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Annual Report 2011, Transparency in the Peruvian Forest Sector

14 March 2012

Day by day the transparency has been gaining increasing significance in different decision-making processes that take place in our country and the forest sector is not immune to this. That is why Law, Environment and Natural Resources (DAR) has published, for three years, the Annual Transparency Report, which assesses the amount of information available by different state department in the country's forestry sector, on the basis of standard indicators related to the recognition of customary or traditional rights, transparency provisions in forest laws, recognition of the right to prior consultation, the existence of a National Forestry Policy, among others.

Annual Report 2011, Transparency in the Peruvian Forest Sector

The Peruvian government has been announcing a series of commitments to make public information about its policies and practices in the forestry sector, however, the report shows that forest dependent communities are yet to know how their forests are being managed. This years report also highlights the fact that Peru has national laws on freedom of information, including commitments to provide information on forest management. However, it is worrisome that government commitments to increase transparency in the forest sector are not yet fulfilled.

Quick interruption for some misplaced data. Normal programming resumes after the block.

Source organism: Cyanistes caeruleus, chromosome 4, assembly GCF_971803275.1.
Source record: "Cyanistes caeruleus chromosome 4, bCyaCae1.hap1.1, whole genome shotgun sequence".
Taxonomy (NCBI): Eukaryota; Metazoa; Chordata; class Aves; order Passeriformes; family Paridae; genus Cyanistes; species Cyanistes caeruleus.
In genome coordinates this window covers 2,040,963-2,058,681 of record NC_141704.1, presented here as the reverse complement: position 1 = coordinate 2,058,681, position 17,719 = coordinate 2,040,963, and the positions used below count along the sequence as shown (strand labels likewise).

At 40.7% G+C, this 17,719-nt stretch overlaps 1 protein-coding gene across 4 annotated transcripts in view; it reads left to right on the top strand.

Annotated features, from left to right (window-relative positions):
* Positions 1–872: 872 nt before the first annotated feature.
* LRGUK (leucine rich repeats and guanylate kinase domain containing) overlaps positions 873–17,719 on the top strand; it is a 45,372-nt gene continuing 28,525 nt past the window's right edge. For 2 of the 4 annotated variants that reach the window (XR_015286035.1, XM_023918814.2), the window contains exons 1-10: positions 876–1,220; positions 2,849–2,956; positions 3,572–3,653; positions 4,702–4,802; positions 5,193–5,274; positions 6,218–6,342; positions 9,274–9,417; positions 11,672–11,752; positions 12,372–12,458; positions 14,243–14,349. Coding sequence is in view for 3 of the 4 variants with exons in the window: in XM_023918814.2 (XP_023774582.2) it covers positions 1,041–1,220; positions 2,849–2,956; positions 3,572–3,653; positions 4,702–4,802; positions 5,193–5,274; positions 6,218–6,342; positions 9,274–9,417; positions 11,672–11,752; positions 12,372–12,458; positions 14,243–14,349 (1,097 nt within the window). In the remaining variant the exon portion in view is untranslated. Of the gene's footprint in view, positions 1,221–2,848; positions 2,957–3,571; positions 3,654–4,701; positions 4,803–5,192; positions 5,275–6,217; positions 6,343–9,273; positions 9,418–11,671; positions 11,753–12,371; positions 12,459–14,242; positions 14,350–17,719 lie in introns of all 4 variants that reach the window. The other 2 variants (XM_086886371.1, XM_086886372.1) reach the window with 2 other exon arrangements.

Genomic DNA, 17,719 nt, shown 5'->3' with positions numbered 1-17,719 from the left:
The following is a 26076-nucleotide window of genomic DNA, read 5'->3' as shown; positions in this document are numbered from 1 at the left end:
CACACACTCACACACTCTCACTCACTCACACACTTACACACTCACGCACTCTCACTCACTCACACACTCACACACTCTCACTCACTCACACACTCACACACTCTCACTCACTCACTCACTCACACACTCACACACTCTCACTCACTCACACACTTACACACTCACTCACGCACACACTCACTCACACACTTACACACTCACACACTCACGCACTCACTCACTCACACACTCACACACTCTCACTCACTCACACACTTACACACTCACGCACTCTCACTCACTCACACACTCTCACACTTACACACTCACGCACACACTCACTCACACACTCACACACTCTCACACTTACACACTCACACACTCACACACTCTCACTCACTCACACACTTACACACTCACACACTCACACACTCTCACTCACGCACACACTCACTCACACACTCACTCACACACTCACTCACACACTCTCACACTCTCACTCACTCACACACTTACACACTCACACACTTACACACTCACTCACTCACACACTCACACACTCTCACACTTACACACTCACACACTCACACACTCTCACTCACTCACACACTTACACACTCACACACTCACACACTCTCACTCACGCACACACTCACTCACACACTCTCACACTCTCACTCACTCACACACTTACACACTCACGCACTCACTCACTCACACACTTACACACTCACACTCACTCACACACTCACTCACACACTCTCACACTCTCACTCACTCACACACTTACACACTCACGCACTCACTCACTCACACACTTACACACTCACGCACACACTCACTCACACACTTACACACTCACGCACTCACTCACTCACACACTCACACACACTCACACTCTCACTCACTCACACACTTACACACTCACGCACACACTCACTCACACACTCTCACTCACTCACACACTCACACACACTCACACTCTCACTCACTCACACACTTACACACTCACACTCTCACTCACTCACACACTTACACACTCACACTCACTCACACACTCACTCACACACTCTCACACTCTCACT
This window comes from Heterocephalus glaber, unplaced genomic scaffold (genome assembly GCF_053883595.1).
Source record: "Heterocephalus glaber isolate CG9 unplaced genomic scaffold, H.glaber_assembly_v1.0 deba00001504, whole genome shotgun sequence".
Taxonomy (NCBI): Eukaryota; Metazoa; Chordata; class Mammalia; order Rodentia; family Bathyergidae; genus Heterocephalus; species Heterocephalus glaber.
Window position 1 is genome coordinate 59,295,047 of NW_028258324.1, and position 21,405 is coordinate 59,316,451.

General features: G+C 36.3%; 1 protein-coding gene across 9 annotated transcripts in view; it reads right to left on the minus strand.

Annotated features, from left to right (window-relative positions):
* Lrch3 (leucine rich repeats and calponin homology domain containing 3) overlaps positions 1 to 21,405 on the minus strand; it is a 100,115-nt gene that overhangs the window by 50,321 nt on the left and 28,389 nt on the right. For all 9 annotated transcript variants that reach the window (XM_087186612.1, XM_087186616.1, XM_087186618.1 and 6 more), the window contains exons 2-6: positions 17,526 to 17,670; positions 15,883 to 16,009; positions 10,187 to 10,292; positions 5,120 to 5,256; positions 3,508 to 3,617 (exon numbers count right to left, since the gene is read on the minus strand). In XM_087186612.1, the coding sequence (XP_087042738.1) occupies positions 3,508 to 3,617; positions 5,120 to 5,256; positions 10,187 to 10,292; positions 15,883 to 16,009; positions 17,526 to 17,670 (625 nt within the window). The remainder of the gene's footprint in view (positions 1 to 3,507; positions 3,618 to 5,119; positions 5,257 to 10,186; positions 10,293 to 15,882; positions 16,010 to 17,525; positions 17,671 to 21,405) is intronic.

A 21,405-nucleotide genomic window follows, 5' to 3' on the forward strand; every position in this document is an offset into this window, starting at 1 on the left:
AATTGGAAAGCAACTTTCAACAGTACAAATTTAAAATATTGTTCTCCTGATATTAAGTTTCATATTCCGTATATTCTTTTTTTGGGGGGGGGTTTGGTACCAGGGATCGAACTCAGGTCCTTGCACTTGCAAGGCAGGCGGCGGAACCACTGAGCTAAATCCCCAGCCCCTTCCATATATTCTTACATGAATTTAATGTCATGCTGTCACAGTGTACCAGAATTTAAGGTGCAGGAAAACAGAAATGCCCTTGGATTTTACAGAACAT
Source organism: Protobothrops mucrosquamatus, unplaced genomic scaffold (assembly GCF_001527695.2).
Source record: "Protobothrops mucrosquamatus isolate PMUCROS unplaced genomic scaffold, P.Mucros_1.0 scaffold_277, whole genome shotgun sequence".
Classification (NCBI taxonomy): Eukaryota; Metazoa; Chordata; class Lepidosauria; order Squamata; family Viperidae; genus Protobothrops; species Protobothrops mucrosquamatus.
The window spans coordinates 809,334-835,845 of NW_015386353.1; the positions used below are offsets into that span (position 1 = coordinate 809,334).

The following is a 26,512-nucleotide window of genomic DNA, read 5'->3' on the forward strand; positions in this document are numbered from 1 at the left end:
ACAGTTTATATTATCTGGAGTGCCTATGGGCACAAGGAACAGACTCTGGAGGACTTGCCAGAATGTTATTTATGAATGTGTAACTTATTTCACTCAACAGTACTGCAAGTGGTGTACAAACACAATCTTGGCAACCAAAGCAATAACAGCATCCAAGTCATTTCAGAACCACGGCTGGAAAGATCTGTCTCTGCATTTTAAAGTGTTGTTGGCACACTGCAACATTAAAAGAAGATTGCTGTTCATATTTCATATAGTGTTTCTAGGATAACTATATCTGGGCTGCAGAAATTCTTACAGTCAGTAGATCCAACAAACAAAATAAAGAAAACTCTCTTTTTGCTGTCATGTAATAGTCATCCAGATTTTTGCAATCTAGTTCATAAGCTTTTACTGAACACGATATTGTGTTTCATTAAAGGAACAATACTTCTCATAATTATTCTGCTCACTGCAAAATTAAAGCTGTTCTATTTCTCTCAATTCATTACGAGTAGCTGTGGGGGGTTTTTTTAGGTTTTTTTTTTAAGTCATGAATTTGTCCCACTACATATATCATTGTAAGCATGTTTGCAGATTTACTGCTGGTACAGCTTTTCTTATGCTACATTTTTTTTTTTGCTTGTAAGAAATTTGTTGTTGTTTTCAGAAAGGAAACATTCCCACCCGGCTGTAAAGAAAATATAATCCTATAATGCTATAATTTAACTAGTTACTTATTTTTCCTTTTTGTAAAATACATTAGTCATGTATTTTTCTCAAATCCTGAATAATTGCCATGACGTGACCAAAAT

Although there is still a long way to go, we also see some important developments in the forestry sector. We must highlight the approval of two important new laws, including a first effort to develop a participatory and decentralized set of processes. The Forest and Wildlife Act, provides a decentralized and integrated use of forest resources, including issues of governance, transparency and access to information, and the Law on the Right to Prior and Informed Consultation reinforcing legal obligations and agreements on the rights of indigenous peoples. However, it remains that the Forestry Law to be regulated, since the regulation of the Prior Consultation Law took effect in early April 2012. For all this we can say that the Peruvian forestry sector recorded some progress, but still not consolidated the practice of transparency in its entirety. Therefore, more work is needed on the efficiency of the management and conservation of forests and in compliance with the Transparency Act so as to generate good forest governance, reduce corruption and conflict, and building an effective state with public entities credibility.

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